11/14/14 10:30am
Lawmakers are trying to grapple with the legal issues surrounding flyboarding and other similar water sports. (Credit: Paul Squire)

Lawmakers are trying to grapple with the legal issues surrounding flyboarding and other similar water sports. (Credit: Paul Squire)

One thing was made clear as Riverhead Town Board members again discussed regulating flyboarding — a new water sport — on the Peconic River Thursday morning: flyboarding and the town, they said, weren’t a good fit. (more…)

11/14/14 8:00am
Riverhead, Walmart, Newtown, Sandy Hook, Route 58, Riverhead

Councilwoman Jodi Giglio said the owner of the former Walmart building on Route 58 may be interested in bringing in a movie theater. (Credit: Carrie Miller, file)

Riverhead Councilwoman Jodi Giglio’s comment at the end of Thursday’s Town Board work session meeting almost flew under the public’s radar.

Someone might be interested in bringing a movie theater to Riverhead, she mentioned. (more…)

11/12/14 9:17am
(Credit: Google Maps)

(Credit: Google Maps)

Two men are being held on bail after their arraignment Wednesday on a slew of charges — including felony robbery and assault — related to a Tuesday night hold-up at a Hampton Bays home, according to Southampton Town court documents.

The two men, 22-year-old Jairo Arteaga of Riverside and 21-year-old Jimi Valdez-Banegas of Hampton Bays, are accused of physically attacking a man in the home Mr. Valdez-Banegas lives in, according to the court filings.

About 7:45 p.m. Tuesday, Mr. Arteaga attacked the 29-year-old victim — whose identity is being withheld — inside the home on Penny Lane, striking him in the shoulder with a baseball bat and causing “substantial pain” and a “large” bruise, the court filings show.

At the same time, Mr. Valdez-Banegas held a knife up to the throat and head of the victim while threatening to kill him, according to the court documents. The two men stole the victim’s wallet, keys, and $600 in “assorted U.S. currency,” according to the report.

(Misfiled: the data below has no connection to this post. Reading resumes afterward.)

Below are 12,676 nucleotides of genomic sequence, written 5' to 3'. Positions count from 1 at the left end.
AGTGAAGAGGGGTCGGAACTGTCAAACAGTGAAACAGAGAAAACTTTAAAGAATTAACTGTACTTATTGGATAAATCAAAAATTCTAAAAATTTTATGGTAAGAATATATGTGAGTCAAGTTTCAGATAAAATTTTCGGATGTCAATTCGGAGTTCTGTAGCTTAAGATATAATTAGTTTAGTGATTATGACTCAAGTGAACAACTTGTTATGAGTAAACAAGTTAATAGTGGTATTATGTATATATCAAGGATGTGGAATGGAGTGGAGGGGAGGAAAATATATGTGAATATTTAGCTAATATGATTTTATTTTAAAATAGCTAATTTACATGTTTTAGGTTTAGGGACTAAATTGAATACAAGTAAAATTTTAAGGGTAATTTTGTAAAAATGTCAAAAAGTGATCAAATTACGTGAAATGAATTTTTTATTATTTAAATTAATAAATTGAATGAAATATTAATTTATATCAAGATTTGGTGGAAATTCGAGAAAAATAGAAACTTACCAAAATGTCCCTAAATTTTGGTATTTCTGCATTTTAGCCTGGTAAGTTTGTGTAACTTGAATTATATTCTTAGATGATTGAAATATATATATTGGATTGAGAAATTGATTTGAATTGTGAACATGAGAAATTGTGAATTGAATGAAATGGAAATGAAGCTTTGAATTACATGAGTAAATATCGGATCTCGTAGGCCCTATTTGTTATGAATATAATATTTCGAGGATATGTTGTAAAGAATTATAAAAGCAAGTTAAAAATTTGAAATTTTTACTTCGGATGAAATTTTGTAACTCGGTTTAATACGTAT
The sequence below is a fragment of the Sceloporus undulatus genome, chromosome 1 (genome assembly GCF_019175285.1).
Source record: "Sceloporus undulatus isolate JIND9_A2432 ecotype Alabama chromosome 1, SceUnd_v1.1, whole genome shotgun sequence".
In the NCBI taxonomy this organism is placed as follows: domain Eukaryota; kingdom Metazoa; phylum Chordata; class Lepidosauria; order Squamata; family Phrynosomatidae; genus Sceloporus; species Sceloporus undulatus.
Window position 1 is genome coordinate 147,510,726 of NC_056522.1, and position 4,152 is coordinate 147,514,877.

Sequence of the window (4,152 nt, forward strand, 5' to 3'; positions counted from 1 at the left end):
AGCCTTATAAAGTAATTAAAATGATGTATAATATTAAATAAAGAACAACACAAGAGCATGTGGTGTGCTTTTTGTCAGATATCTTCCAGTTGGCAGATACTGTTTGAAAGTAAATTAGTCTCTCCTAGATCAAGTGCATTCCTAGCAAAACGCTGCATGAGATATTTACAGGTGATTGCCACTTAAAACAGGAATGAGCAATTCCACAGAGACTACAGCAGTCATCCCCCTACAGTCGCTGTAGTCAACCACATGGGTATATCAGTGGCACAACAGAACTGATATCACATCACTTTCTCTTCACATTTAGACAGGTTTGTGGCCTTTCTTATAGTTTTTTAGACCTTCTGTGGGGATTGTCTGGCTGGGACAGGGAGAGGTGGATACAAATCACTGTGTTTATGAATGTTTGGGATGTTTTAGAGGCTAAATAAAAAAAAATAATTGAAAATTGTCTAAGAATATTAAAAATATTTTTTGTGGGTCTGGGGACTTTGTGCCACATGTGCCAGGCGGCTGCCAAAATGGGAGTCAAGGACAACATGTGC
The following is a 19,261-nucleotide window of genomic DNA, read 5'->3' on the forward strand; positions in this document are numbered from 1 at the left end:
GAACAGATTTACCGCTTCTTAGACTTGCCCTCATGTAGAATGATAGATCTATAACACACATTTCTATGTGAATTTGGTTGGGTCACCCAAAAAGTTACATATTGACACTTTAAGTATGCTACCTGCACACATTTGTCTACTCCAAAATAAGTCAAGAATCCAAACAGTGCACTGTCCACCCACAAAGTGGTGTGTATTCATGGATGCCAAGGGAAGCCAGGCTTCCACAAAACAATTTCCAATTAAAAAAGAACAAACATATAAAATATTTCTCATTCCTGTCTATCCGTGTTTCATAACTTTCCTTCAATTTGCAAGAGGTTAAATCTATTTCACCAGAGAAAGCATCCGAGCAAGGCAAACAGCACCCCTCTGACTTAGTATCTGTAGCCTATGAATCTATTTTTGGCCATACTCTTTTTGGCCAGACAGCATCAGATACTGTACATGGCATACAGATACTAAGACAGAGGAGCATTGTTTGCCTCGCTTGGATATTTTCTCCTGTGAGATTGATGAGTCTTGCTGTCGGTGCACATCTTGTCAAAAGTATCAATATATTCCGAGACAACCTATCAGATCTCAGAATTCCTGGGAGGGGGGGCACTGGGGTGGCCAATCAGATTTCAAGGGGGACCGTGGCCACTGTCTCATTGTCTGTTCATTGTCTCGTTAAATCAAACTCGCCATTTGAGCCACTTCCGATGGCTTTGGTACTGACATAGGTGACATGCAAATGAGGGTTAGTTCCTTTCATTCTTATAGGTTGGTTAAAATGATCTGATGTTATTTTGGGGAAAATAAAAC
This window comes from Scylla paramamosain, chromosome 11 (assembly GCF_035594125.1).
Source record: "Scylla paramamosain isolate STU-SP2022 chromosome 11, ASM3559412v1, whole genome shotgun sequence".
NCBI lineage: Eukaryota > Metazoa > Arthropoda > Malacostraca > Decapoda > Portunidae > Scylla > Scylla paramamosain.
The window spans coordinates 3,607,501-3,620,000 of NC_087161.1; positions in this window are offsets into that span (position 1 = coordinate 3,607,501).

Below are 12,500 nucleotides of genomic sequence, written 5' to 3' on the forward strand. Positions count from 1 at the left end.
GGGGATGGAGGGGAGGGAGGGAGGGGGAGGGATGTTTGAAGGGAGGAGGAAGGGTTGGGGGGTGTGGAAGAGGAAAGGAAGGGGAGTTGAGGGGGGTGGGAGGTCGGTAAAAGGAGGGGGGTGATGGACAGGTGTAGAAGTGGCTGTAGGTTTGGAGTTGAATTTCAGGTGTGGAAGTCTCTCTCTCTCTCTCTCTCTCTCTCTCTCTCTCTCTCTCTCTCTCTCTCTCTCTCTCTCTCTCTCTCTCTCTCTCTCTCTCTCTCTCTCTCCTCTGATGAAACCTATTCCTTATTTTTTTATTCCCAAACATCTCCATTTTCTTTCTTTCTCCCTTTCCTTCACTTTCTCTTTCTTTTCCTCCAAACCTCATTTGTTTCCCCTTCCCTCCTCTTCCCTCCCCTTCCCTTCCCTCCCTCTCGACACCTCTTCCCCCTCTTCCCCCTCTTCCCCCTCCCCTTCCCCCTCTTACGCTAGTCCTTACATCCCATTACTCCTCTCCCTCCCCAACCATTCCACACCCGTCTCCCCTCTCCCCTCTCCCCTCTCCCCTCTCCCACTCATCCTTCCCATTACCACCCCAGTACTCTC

The victim ran from the house and flagged down someone who then called police, said Southampton Sgt. John Boden. Officers on patrol got to the house soon after and caught the two men, he said.

Sgt. Boden declined to comment on why the victim was targeted inside the house, or if he had any relationship with the attackers.

Both men were charged with felony robbery, assault and unlawful imprisonment, as well as misdemeanors for weapons possession and menacing.

Mr. Arteaga and Mr. Valdez-Banegas were arraigned in Southampton Town Justice Court and held on $755,000 and $505,000 bail, respectively, a court clerk said.

Both men are due back in court on Monday.

Editors note: Police originally said Mr. Arteaga lived in Riverhead in a news release. Court paperwork attached to the charges filed against him lists Mr. Arteaga’s address as being in Riverside. The story has been altered to clarify his place of residence.

psquire@timesreview.com

11/10/14 1:11pm
Cops executed a search warrant at this Pine Court property in Northampton on Friday. (Credit: Paul Squire)